My Back Pocket

I have a piece of paper in my back pocket.  My figurative back pocket, that is.  In reality, the paper sits in a green file folder marked, “PT License.” The paper was issued by the state of New York.  License #020405.  I received it after successfully completing an accredited physical therapy curriculum and passing a board exam.

Lucky for me, a person only needs to pass the board exam once.  Then, should she decide to resign from her first physical therapy job less than three months after she started it, never to look back, she can pay a few hundred dollars every few years and keep that piece of paper – in her back pocket.  In case she ever needs it again.

Ten years after it was first issued, I used that license as it was intended.  I sought out a part-time physical therapy job and was amazed – and a bit shocked – at how easy it was to get a job in a profession I hadn’t practiced in ten years. Five months later I was accepted into a doctorate of Physical Therapy program.  In both cases, I convinced others of something I wasn’t sure was true: that I wanted to go back to physical therapy (or, in the case of the latter, that I wanted to teach future physical therapists).

In December of 2009, I resigned from my second physical therapy position.  I completed my first doctorate course successfully, but didn’t take another.

That same year, New York State implemented a continuing education policy for physical therapists. So when I renewed my license this past summer, they could have asked me to prove that I had completed that requirement.  They didn’t ask.  But I had.  Teaching Anatomy and Physiology to freshman nursing and physical therapy students meets the requirement, and I did that for three years.

~~~

“It was easy when I was in PT School,” I told my friend Saturday afternoon.  “I just put on my lab coat, put my stethoscope around my neck, and went as a PT.  Or a doctor.  Or whatever people thought I was.”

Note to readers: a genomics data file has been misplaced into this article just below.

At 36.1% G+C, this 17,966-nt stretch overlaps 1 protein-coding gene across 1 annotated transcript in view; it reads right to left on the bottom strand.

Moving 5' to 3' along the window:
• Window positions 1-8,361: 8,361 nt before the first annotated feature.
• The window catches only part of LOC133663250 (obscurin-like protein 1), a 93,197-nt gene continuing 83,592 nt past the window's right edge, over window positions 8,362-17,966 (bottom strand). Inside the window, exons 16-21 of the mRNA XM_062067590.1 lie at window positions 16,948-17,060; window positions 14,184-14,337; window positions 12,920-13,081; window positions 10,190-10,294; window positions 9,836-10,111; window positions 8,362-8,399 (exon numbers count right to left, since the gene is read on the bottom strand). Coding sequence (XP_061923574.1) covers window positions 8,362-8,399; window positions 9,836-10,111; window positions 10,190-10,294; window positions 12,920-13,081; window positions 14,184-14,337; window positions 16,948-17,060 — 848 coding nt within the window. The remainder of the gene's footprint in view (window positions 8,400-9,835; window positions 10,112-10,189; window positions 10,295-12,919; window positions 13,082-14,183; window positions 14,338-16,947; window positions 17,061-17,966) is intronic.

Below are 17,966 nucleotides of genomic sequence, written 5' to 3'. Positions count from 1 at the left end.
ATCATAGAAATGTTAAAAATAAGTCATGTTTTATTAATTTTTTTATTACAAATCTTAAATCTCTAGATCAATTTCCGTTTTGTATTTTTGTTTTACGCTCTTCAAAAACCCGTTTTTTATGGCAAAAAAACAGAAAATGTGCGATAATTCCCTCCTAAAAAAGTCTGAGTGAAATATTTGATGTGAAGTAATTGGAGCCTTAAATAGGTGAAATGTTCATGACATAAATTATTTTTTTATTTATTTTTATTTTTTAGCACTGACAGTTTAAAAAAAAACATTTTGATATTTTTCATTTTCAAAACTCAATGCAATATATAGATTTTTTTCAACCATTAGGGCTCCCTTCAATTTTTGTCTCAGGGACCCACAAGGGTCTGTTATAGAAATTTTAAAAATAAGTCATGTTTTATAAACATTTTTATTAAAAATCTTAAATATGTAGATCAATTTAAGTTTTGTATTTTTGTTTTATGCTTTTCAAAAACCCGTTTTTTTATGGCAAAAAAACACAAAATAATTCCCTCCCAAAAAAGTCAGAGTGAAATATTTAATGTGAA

I was visiting my friend at work that afternoon and had two Halloween parties on my agenda for that evening.  I’ve always wanted to be a flapper for Halloween, but never think about it early enough to pull it off. And my default Halloween costume? The last time I’d worn that lab coat was in 2009, and I was pretty sure I donated it to Good Will since then.

“I’ve got a lab coat I don’t use,” said my friend.  Conveniently enough, she’s in the medical profession and I was visiting her at work.

“Perfect!” I was all set.

Back at home, I got ready for the party, came downstairs and declared to my housemate David that, for Halloween, I was going as one of my past lives. “Why is it you’re not a physical therapist?” he asked.  I sat down.  This could take a while. Mostly because I didn’t really know myself.

Leaving my first PT job had little do with actually practicing PT.  Lack of confidence played a role.  As did my desire to explore all the world had to offer.  Less than a week after leaving that first job, I found myself in the familiar gray and green uniform of the National Park Service.  Six months later, I was roaming the streets of Paris, Venice, and Rome.  And six months after that, I was living in Boston volunteering for a year with Americorps.  The list goes on and on.

I left that second PT job because I didn’t really want to work in a nursing home.  The only reason I chose to apply there was because the want ad said that I could call to inquire about the position. I wanted to be able to explain my absence from the profession before submitting a resume.

“But you have a license, right?” said the woman on the other end of the line.

“Yes.”

“Then it’s not a problem,” she said.

I thought it a fluke.  But as I look back, I’ve had numerous PT’s say they’d hire me in a second – most having no knowledge of my skills as a therapist.